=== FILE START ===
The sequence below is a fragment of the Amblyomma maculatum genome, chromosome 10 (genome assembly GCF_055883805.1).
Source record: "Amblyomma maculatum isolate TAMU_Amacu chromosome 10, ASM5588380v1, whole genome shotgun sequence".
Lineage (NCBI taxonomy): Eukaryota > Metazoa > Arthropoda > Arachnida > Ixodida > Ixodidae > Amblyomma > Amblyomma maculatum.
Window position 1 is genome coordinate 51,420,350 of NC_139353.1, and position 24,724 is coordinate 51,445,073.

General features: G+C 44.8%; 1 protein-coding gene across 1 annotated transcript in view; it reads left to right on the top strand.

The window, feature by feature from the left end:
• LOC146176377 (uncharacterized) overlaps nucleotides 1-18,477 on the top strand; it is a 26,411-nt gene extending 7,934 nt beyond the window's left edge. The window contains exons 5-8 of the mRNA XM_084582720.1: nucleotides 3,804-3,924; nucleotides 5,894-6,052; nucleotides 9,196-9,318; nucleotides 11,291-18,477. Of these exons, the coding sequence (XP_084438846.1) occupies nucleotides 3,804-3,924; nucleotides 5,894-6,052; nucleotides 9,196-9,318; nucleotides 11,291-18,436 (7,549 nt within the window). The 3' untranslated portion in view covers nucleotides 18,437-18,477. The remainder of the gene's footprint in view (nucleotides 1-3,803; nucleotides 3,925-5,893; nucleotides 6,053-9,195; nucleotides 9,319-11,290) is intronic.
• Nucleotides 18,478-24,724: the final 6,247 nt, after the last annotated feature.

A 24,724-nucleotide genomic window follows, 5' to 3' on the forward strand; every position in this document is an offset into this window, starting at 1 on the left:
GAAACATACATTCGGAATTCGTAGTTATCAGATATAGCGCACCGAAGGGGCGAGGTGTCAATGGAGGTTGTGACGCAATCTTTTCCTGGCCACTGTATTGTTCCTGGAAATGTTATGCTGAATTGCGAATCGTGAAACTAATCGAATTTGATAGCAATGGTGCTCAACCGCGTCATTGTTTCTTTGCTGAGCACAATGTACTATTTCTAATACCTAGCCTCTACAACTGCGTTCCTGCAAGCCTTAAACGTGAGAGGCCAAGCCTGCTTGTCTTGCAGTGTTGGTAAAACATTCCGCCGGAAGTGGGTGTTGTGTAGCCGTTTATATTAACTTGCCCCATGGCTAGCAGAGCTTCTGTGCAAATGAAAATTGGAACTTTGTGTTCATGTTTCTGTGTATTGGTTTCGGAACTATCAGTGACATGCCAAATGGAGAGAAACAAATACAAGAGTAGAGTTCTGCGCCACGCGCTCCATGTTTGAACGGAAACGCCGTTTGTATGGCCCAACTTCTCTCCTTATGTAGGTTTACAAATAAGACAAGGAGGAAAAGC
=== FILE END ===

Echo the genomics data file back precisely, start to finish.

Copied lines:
The sequence below is a fragment of the Amblyomma maculatum genome, chromosome 10 (genome assembly GCF_055883805.1).
Source record: "Amblyomma maculatum isolate TAMU_Amacu chromosome 10, ASM5588380v1, whole genome shotgun sequence".
Lineage (NCBI taxonomy): Eukaryota > Metazoa > Arthropoda > Arachnida > Ixodida > Ixodidae > Amblyomma > Amblyomma maculatum.
Window position 1 is genome coordinate 51,420,350 of NC_139353.1, and position 24,724 is coordinate 51,445,073.

General features: G+C 44.8%; 1 protein-coding gene across 1 annotated transcript in view; it reads left to right on the top strand.

The window, feature by feature from the left end:
• LOC146176377 (uncharacterized) overlaps nucleotides 1-18,477 on the top strand; it is a 26,411-nt gene extending 7,934 nt beyond the window's left edge. The window contains exons 5-8 of the mRNA XM_084582720.1: nucleotides 3,804-3,924; nucleotides 5,894-6,052; nucleotides 9,196-9,318; nucleotides 11,291-18,477. Of these exons, the coding sequence (XP_084438846.1) occupies nucleotides 3,804-3,924; nucleotides 5,894-6,052; nucleotides 9,196-9,318; nucleotides 11,291-18,436 (7,549 nt within the window). The 3' untranslated portion in view covers nucleotides 18,437-18,477. The remainder of the gene's footprint in view (nucleotides 1-3,803; nucleotides 3,925-5,893; nucleotides 6,053-9,195; nucleotides 9,319-11,290) is intronic.
• Nucleotides 18,478-24,724: the final 6,247 nt, after the last annotated feature.

A 24,724-nucleotide genomic window follows, 5' to 3' on the forward strand; every position in this document is an offset into this window, starting at 1 on the left:
GAAACATACATTCGGAATTCGTAGTTATCAGATATAGCGCACCGAAGGGGCGAGGTGTCAATGGAGGTTGTGACGCAATCTTTTCCTGGCCACTGTATTGTTCCTGGAAATGTTATGCTGAATTGCGAATCGTGAAACTAATCGAATTTGATAGCAATGGTGCTCAACCGCGTCATTGTTTCTTTGCTGAGCACAATGTACTATTTCTAATACCTAGCCTCTACAACTGCGTTCCTGCAAGCCTTAAACGTGAGAGGCCAAGCCTGCTTGTCTTGCAGTGTTGGTAAAACATTCCGCCGGAAGTGGGTGTTGTGTAGCCGTTTATATTAACTTGCCCCATGGCTAGCAGAGCTTCTGTGCAAATGAAAATTGGAACTTTGTGTTCATGTTTCTGTGTATTGGTTTCGGAACTATCAGTGACATGCCAAATGGAGAGAAACAAATACAAGAGTAGAGTTCTGCGCCACGCGCTCCATGTTTGAACGGAAACGCCGTTTGTATGGCCCAACTTCTCTCCTTATGTAGGTTTACAAATAAGACAAGGAGGAAAAGC